COLUMBIA — Judges in Missouri are now in a unique position. They are the only ones in the country who know the projected costs of housing prisoners before sentencing.
They also have access to a computer formula that predicts recidivism rates, which is the likelihood that an inmate will be arrested again after being released from prison.
These two reforms are part of a concerted effort to develop a sentencing matrix that reduces recidivism rates and hands out consistent punishments across counties.
Judge Gary Oxenhandler, the presiding judge of the 13th Judicial Circuit, which covers Boone and Callaway counties, said it will be challenging to bring uniformity to state sentencing, but he hopes to do so eventually.
According to a report by the Missouri Sentencing Advisory Commission, as of June 30, 2009, 57 percent of the Boone County prison population had been convicted of nonviolent crimes. Scotland County had the highest percentage of nonviolent criminals at 80 percent, while Jackson had the fewest, at 28 percent.
David Oldfield, research director for the Missouri Department of Corrections, said 98 percent of incarcerated offenders eventually are released from Missouri prisons.
The average annual cost of housing a single prisoner was $16,308 in fiscal 2010. That’s $44.68 per day. According to the sentencing commission, slightly more than half the state’s inmates last year were imprisoned for nonviolent crimes.
By comparison, Oldfield said probation costs $1,354 annually, or $3.71 per day, per offender. Enhanced probation, which provides more structured activities such as GED preparation, drug counseling and career support, costs $1,792 annually per offender, or $4.91 per day, according to fiscal 2009 statistics, the most recent available for probation costs.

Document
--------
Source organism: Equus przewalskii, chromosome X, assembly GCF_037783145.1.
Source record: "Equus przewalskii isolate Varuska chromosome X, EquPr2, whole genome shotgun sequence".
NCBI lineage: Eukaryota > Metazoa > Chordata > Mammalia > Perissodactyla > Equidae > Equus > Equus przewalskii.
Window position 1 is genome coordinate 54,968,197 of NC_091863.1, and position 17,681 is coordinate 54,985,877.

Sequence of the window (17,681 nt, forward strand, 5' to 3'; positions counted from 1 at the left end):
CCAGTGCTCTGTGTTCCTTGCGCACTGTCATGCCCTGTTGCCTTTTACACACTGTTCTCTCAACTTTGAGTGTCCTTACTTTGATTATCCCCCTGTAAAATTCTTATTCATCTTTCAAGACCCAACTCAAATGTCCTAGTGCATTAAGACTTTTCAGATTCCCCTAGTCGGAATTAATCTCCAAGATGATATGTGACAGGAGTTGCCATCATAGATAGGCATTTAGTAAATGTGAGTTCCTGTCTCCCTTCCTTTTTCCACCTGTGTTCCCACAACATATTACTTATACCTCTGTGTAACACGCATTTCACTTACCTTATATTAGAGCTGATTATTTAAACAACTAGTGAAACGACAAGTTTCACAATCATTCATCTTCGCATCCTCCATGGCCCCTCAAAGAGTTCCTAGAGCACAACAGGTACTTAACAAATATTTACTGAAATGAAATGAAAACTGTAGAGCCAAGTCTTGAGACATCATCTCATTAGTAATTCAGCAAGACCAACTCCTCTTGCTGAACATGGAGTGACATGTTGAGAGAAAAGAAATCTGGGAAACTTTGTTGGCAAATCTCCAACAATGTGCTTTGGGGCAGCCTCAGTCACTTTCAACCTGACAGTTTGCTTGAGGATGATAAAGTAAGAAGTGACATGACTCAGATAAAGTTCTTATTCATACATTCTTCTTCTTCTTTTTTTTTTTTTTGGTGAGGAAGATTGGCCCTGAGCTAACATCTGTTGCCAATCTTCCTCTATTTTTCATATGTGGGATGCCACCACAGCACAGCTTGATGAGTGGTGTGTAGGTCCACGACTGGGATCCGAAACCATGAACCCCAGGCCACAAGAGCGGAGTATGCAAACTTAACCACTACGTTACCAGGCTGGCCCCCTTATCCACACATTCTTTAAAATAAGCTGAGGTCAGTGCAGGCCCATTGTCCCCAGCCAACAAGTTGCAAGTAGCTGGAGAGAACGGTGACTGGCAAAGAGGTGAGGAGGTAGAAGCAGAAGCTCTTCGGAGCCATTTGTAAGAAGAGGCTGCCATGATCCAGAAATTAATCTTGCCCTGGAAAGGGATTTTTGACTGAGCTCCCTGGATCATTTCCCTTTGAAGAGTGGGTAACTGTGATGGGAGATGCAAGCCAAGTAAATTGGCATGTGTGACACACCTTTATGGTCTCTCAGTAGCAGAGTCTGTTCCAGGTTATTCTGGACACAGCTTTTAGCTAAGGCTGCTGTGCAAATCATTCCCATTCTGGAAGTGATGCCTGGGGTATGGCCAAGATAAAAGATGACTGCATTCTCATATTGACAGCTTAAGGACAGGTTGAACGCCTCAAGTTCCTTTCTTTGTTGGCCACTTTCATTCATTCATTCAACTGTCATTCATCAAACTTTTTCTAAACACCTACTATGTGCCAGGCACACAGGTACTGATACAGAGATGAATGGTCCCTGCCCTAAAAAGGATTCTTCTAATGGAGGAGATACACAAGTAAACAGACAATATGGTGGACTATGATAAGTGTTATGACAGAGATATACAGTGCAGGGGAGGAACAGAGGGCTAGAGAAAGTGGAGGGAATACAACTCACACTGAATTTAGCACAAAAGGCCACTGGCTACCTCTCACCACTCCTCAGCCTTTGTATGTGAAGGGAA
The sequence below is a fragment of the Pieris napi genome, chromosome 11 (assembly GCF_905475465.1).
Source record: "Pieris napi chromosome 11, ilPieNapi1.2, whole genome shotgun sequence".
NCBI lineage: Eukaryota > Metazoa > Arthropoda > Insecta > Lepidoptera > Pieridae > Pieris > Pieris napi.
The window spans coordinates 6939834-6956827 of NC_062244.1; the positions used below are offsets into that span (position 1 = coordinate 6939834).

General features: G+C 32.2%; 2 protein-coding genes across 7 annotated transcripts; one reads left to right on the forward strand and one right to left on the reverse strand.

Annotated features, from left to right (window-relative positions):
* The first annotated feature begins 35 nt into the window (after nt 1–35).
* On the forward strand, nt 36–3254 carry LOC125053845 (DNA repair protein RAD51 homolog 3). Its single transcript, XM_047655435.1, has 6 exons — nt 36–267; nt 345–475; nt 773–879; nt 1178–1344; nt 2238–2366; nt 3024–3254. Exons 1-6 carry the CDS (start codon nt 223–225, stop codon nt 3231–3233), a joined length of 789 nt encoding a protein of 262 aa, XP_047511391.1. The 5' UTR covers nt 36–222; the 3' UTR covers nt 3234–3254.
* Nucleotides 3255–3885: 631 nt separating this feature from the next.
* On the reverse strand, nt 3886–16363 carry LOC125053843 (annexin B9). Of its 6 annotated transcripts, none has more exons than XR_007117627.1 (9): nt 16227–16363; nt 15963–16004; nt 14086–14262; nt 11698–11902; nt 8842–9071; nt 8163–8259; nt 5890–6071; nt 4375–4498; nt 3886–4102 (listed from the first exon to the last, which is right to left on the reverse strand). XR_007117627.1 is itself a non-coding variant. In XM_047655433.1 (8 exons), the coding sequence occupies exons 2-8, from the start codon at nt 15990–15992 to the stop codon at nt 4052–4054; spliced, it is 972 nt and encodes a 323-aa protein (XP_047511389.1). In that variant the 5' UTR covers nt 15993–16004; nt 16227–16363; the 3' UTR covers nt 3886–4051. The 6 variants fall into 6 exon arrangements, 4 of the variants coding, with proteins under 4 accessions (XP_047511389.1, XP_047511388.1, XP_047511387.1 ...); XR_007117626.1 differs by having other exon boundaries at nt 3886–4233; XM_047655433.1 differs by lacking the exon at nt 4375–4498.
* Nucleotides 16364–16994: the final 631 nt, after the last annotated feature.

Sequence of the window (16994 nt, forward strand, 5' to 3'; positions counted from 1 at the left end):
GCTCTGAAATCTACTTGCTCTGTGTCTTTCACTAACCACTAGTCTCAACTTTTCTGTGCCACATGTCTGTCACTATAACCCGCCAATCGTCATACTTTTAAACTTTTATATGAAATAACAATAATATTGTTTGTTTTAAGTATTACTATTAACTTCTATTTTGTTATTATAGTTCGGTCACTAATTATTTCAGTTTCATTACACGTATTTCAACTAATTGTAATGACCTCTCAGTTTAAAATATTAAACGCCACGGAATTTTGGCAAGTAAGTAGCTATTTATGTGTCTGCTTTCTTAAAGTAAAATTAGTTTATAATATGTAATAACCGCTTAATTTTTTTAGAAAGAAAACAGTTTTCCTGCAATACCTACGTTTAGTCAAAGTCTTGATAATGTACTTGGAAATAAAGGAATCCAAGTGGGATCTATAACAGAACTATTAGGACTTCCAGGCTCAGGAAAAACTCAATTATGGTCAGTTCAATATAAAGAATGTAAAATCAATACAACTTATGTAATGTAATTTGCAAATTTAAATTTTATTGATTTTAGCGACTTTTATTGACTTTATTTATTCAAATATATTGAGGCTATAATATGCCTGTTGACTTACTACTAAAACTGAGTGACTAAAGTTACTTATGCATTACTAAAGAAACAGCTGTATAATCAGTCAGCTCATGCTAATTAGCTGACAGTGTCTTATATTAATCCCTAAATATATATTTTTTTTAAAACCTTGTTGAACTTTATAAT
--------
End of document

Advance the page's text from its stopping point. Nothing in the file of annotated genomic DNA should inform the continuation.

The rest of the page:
Oxenhandler said he believes the sentencing will have little impact on judges’ decisions, especially in violent crimes.
“In any felony with an injury, the cost is not taken into consideration," he said. "It is not how we make our decision." However, in other cases “every bit of information that we have impacts our decision, and every bit of information that affects our decision is worth having.”
Dan Knight, Boone County prosecuting attorney, worries that the sentencing data would obscure the hidden costs of criminal behavior.
“If an individual is placed on probation and then commits another crime, it will be very costly to society,” he said.
Knight cited not only the suffering of victims but also the economic costs that police and prosecutors would incur if people on probation commit more crimes. If charges are filed, he said, those costs would extend to judges and, potentially, public defenders.
“If they were in a penitentiary from the start, then the crime and all of its associated costs would have never occurred. It is extremely difficult to put a price tag on justice,” he said.
Knight said another unintended consequence could be lowering deterrence. While he does not recommend all people convicted of felonies spend time in prison, he said appropriately strong punishments deter people who might contemplate committing crimes in the future.